In order to undo a Restraining Order issued by the District Court and not yet incorporated to another proceeding, the party wishing to vacate the order must apply to the issuing court by motion. If you are the defendant, you should request a copy of the Complaint and Affidavit upon which the order was issued. In order to have the RO vacated, you must convince the court that each and every of the allegations raised in the Affidavit are false. The defendant has limited “discovery” tools available, unlike a conventional divorce or criminal proceeding because the 209A process in the District Court is an expedited proceeding, and lengthy discovery would defeat the purpose of its authority. A defendant has some subpoena power, but no deposition or demand for production of documents powers. However, hearsay is admissible. You have the right to bring witnesses and to cross examine any witnesses produced by the Plaintiff/complainant giving sworn testimony. Affidavits of friends or family, unaccompanied by live, in-court testimony, are not admissible.
The burden of proof for the defendant is very high, and unless you are attempting to vacate the Ex Parte order before it is extended, the chances of prevailing are very slim. (In the Ex Parte process described above, the court may issue the order outside of the presence or knowledge of the opposing party/defendant, but will require that the absent party be notified and served with the Order, and will be given a short date to appear in court and argue why the order should be dismissed before the court extends the order–typically for 6 months or one year.) This first hearing is the most likely time to vacate the temporary RO–before it is extended. If the Petitioner and the defendant agree that they no longer wish to have the RO in place, the court will most likely discontinue the order if there has been no arrest and if the defendant’s alleged conduct does not rise to criminal.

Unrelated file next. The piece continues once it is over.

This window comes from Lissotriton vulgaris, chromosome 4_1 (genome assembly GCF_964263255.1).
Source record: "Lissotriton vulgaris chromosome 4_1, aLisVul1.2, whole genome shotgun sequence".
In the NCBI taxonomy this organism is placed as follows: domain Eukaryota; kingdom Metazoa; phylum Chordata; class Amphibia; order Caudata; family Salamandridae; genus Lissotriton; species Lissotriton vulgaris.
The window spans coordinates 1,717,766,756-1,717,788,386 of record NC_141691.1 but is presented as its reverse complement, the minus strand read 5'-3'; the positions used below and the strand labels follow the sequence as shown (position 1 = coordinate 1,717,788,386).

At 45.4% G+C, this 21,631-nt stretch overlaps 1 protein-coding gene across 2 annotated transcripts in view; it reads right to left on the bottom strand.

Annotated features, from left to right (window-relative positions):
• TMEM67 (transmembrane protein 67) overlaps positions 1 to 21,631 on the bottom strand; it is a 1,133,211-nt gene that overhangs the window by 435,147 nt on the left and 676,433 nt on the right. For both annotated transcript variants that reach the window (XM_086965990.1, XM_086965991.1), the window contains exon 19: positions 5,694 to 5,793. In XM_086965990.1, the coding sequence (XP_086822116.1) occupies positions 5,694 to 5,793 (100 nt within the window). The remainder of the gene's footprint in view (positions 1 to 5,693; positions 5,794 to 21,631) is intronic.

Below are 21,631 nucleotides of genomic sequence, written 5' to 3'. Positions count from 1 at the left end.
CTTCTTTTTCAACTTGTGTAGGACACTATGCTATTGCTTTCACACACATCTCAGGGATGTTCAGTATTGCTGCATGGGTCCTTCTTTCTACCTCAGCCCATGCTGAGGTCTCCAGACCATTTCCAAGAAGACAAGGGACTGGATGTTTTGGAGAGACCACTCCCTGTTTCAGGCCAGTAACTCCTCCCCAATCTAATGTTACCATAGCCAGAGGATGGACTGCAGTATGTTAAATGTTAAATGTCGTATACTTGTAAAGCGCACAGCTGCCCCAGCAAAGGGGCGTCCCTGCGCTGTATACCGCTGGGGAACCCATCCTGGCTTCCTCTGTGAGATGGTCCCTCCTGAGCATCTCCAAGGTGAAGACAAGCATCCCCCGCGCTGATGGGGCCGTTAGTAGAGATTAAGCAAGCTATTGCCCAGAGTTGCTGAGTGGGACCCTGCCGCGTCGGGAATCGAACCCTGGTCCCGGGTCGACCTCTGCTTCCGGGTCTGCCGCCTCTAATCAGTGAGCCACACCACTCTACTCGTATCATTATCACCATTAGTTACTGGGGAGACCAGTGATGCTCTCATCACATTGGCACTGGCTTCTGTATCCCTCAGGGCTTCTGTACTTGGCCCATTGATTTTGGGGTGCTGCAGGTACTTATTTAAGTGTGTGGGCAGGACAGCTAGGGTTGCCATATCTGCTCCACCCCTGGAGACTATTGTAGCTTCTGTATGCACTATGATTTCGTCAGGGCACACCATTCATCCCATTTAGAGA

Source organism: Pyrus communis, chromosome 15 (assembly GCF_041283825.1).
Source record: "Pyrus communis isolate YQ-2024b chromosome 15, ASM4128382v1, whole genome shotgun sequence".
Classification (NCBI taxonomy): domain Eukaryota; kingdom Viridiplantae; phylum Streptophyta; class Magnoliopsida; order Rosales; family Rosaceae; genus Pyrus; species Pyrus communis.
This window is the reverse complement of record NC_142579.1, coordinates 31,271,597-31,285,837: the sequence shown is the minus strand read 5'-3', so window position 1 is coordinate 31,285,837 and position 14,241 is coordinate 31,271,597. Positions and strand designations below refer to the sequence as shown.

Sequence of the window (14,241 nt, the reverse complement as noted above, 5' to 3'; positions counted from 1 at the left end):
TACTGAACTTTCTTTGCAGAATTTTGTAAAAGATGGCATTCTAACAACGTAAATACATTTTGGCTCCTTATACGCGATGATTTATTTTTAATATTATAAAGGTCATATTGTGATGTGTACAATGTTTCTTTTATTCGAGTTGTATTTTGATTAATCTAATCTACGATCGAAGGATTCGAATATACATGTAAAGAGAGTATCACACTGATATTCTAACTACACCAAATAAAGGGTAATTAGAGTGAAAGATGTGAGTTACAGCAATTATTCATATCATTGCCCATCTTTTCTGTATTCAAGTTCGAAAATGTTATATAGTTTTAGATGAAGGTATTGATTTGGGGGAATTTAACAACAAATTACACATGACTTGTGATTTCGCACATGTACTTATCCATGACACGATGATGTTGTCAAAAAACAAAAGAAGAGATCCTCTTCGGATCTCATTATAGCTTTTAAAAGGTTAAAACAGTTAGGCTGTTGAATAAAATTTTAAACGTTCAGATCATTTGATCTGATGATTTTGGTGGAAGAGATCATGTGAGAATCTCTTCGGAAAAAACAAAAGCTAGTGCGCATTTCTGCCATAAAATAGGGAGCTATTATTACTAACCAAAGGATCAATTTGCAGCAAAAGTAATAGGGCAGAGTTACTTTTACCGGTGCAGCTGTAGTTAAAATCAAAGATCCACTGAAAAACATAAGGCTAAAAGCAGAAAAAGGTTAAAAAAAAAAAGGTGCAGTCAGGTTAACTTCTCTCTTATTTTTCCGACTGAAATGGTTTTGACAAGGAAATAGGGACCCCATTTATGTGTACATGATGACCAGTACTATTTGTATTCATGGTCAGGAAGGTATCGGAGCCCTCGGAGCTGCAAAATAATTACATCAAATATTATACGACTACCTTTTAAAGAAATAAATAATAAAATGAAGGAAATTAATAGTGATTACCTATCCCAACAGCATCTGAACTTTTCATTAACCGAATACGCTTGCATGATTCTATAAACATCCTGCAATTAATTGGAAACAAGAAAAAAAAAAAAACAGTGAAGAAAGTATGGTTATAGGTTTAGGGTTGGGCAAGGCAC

The RO will have a definite date when it expires. The petitioner may return to court on or before that expiration date and ask the court to renew the Order, if circumstances between the parties has not improved and there is still a threat of harm. Both parties must have notice of and opportunity to be heard at the hearing. At this point (the hearing to extend the order), it is virtually impossible to vacate the order because the facts have been reaffirmed by the petitioner at the time of the first hearing after issuance of the RO–when the defendant was given notice and opportunity to appear and rebut the allegations. If a petitioner does not seek renewal of the RO, it will expire without any further need of action by either party; however the record of the RO may remain against the defendant as a permanent part of a criminal record.